Earlier, the September 13th “Acoustic Connections” featured three songs from “Side Effects,” “The Gift,” “Social Insecurity,” and “Remember Me.” Walt was kind enough to refer to “Side Effects” as “John’s great new album,” and played “The Folksingers’ Sweet Bye-and-Bye” on his September 20th show, which was a “theme” program consisting of songs in which various folk musicians paid homage to the people who went before. The three most recent shows can currently be “downstreamed,” by going to and hitting up “Acoustic Connections.” Fans of folk music will never be disappointed when tuning in to this fine show.

“The Glory of their Times,” was written as a tribute to the veterans of World War II. This moving song had its first play by veteran folk-singer and host, Oscar Brand, on WNYC’s “Folksong Festival.” Oscar, after listening to “Side Effects,” responded, “It’s a good CD, and just right for air play.” John was fortunate to introduce his earlier CD on Ron Olesko’s shhow “Traditions,” on WFDU.FM, in 2005, and has been invited to be Ron’s guest on “Traditions,” as well, where he will discuss “Side Effects,” and will play both live and recorded cuts from it. Please watch this website for time and date. Ron played John’s satirical song, “Social Insecurity,” on his October 26, 2008 show. This cut pokes fun at President Bush’s late-lamented plan to permit some of an individual’s social security dollars to be diverted to private investment accounts. “Side Effects” was recently praised on WESU.FM (88.1) as a “good album,” with “Joshua,” singled out as “a nice topical folk song.” Look to this posting for updates on air play.

As for how all this began, after an unsuccessful attempt to learn the guitar at age seven, John contented himself with the ukelele until finally picking up the guitar the summer after high school. After a stint as a member of a high school “doo-wop” group, John and two college fraternity bothers at Alfred University (Bob Levine and Mike Weiner), formed a trio soon to be known up and down the fabled southern tier of western New York as the “Five minus Two.” (“Get it?”)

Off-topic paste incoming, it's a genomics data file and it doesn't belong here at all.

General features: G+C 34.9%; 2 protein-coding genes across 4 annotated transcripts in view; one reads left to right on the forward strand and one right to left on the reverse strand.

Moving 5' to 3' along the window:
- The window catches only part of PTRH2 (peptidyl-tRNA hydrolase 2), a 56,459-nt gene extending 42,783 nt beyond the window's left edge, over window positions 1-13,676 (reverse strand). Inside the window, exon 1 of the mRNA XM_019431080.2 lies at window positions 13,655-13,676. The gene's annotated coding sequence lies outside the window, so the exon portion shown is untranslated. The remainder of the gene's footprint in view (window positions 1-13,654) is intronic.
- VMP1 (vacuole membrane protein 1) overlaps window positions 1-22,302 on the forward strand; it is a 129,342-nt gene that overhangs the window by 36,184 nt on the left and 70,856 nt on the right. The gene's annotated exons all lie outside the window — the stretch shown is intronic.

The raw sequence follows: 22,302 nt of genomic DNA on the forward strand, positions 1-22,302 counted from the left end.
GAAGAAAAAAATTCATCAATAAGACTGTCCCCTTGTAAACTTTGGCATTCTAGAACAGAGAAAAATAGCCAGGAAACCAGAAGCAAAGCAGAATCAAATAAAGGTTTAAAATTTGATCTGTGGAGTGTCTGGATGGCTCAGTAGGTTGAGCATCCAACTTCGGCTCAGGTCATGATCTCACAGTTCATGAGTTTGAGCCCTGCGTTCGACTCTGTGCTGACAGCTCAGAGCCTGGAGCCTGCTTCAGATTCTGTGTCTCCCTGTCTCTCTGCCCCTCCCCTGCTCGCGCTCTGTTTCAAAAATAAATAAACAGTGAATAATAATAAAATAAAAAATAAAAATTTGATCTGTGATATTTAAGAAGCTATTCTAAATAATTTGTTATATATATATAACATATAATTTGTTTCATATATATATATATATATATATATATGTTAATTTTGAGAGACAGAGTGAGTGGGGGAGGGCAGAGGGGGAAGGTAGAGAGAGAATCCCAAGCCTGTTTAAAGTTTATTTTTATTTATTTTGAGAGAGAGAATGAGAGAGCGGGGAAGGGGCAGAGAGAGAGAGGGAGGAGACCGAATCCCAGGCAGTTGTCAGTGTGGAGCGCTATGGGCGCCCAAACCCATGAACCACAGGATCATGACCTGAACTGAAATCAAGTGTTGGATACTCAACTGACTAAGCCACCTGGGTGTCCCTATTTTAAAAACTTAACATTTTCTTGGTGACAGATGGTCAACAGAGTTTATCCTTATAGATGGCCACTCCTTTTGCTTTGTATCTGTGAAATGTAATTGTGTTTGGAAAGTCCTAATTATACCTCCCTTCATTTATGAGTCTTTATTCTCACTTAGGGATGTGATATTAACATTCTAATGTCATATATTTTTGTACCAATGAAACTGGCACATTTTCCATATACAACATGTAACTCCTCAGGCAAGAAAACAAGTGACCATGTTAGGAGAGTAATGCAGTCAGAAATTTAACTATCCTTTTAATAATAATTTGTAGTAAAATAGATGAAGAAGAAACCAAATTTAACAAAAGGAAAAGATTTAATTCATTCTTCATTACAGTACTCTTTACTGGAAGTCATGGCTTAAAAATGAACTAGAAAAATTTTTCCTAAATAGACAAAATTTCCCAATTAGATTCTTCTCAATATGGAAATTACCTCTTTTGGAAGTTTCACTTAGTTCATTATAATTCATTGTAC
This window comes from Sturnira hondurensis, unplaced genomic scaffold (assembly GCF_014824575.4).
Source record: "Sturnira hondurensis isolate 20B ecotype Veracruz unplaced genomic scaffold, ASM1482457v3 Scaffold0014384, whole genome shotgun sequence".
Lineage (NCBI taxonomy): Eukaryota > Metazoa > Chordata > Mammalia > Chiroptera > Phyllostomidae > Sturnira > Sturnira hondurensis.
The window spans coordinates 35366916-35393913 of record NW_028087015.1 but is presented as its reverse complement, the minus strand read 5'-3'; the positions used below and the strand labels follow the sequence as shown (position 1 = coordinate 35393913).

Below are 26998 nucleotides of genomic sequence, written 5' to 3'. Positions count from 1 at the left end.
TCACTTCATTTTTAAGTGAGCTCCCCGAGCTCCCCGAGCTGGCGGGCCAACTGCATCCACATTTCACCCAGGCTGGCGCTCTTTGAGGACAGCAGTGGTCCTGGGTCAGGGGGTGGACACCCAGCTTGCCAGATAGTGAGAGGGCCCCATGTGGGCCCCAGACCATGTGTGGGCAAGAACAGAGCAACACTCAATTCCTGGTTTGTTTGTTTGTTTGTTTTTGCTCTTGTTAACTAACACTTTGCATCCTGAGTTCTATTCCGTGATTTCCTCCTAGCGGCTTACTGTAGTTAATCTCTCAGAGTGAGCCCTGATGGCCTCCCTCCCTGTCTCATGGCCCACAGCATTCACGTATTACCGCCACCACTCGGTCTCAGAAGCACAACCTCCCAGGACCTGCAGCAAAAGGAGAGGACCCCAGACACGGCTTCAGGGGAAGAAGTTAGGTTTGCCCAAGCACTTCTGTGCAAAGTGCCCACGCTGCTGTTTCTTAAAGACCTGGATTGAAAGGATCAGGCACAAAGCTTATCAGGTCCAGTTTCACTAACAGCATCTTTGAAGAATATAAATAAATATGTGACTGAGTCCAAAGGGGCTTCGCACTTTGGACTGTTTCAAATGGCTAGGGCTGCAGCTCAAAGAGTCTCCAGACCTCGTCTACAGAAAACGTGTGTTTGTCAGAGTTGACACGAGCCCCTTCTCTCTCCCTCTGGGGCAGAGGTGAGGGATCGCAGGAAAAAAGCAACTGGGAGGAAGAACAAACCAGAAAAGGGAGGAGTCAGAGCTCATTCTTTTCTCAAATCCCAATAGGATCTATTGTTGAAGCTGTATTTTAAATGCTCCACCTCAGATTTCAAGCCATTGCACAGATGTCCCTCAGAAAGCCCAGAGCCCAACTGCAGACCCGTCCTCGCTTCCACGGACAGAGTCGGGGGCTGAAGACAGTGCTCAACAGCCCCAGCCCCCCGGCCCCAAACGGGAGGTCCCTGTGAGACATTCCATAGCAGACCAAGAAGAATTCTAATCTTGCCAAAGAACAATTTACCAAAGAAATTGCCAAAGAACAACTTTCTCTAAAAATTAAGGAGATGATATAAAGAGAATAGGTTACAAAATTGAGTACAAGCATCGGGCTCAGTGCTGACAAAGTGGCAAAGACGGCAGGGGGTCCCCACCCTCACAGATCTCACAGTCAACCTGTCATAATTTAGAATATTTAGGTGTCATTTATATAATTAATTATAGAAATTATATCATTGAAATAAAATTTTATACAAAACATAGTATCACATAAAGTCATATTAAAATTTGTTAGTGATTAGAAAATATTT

Playing at local hotels, radio shows and campus functions, and for such diverse audiences as the Hornell Rotarians and the Wellesville Junior Nurses Association, the group hit its performing zenith at New York’s “Bitter End” shortly after graduation. Early the next year, the trio opened for the Brandywine Singers at a concert held at their alma mater. Later that year, they recorded two songs for Roulette Records, one of which was a civil rights song called “He Was My Brother,” composed by the then unknown Paul Simon. John swears it was released, and has posted a reward for anyone owning a copy. After the group broke up for such disparate and mundane reasons as (1) one member’s having to repeat Experimental Psychology in order to graduate, (2) another entering Law School, and (3) in John’s case, an inability to avoid the draft. John (an abject failure at college R.O.T.C.) was somehow commissioned an officer in the United States Air Force. Throughout his years in the service during the Vietnam-era (in which he inflicted casualties on neither side), John continued to hone his folk-singing skills. Both as a single and in a series of long forgotten trios, he played numerous night clubs and folk venues along the Mississippi Gulf Coast, including “Trader John’s,” “The Gulf Winds,” “The Edgewater,” and (now it can be told) “The Jefferson Davis Junior College for Women.” During this period, John was proudest of a children’s concert he did for rural Mississippi’s Head Start Program, which was itself in its infancy.